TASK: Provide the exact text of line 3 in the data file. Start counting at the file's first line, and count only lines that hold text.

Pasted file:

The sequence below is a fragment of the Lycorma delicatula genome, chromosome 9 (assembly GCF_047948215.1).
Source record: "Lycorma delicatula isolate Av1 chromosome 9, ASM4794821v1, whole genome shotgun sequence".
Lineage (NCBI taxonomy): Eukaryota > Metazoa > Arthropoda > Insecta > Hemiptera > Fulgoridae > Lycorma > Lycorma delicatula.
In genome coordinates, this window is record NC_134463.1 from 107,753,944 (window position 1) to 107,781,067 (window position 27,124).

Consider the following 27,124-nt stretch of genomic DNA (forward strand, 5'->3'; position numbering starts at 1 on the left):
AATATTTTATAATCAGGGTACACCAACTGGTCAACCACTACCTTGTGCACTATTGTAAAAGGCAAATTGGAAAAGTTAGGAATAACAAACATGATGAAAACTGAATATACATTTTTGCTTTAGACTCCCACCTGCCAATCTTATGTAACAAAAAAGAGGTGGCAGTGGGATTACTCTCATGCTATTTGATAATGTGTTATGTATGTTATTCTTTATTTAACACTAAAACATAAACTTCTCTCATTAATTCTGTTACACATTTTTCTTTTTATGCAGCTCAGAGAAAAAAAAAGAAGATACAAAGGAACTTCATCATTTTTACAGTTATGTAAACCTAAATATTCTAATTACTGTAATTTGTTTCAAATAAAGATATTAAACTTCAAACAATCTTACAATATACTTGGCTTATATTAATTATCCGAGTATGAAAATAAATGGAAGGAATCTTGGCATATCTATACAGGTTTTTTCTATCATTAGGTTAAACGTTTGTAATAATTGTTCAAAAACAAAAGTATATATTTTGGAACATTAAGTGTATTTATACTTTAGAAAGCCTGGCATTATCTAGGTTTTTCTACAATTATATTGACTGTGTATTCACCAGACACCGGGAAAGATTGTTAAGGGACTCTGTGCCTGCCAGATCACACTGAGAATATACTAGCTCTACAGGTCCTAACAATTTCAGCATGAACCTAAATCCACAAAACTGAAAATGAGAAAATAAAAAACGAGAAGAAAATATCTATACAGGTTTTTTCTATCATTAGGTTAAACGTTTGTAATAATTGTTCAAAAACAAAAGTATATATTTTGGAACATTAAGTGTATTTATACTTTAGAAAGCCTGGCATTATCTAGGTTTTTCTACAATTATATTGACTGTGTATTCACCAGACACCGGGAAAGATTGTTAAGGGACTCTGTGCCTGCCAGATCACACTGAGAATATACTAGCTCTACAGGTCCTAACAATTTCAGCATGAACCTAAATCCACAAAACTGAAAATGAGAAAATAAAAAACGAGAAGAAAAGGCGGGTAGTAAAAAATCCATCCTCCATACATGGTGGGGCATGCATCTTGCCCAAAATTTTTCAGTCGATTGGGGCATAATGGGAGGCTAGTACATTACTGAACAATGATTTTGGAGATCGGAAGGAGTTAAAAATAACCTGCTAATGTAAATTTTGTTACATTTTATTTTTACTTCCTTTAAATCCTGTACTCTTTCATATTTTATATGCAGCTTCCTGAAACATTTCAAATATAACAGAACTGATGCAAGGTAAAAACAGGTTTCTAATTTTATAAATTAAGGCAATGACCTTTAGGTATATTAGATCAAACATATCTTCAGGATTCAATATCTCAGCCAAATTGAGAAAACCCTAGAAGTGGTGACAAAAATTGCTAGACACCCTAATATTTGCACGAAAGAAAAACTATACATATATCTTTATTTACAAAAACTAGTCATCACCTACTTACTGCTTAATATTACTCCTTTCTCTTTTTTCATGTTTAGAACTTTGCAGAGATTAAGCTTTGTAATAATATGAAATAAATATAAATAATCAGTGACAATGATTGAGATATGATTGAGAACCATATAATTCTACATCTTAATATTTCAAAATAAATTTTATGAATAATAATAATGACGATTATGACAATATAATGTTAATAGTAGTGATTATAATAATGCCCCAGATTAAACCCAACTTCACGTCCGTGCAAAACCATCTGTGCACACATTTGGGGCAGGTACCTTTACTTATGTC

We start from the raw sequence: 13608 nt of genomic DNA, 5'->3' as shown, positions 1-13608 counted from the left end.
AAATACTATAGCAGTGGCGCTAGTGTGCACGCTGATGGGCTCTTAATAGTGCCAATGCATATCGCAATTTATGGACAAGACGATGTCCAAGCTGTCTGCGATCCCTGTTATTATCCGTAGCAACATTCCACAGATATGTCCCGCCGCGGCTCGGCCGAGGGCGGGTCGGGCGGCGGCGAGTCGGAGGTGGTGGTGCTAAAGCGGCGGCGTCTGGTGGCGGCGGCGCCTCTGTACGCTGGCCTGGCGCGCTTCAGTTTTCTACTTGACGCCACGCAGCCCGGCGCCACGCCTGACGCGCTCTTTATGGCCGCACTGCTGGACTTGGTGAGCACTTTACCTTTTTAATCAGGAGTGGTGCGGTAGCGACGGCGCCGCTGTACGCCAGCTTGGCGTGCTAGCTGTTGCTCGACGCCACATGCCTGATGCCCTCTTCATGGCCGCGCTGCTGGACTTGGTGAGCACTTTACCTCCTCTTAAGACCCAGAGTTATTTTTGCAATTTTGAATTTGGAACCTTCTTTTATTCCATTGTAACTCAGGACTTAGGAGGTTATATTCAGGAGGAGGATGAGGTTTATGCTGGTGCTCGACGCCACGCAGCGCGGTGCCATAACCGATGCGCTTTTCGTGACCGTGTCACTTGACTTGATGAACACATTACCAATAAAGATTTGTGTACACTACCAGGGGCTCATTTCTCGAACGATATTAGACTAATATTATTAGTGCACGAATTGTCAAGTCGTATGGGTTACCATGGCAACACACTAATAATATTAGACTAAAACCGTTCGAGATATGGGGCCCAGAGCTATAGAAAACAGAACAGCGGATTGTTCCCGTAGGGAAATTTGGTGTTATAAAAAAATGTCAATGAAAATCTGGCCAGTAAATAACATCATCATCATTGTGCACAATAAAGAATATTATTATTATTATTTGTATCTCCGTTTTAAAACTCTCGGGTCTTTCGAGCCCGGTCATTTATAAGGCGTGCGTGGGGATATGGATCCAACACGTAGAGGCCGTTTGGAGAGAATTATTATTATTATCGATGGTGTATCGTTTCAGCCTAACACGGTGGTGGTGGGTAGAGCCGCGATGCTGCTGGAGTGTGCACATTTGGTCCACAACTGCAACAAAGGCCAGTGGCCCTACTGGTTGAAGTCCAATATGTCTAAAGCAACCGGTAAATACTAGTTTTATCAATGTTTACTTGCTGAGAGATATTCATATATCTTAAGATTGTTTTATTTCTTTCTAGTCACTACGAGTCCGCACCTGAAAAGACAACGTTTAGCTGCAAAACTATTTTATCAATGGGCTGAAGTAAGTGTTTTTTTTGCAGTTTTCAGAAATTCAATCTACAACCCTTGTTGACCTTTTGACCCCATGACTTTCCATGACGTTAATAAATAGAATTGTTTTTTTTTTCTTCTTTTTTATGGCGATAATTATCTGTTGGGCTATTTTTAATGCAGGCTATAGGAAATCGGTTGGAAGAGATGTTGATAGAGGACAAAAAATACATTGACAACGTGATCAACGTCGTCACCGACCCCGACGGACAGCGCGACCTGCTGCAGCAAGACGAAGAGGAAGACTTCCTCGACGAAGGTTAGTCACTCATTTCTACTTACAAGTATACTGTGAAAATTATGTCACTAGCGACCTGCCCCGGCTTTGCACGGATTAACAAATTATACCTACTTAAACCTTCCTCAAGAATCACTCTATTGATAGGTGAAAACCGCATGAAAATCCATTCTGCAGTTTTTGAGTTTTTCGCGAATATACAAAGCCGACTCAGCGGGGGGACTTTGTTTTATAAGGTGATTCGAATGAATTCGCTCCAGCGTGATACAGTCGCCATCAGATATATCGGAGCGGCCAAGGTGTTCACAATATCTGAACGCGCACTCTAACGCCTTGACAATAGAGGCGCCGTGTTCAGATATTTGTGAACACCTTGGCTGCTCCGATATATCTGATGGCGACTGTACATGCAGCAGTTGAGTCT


Lineage (NCBI taxonomy): Eukaryota > Metazoa > Arthropoda > Insecta > Hemiptera > Fulgoridae > Lycorma > Lycorma delicatula.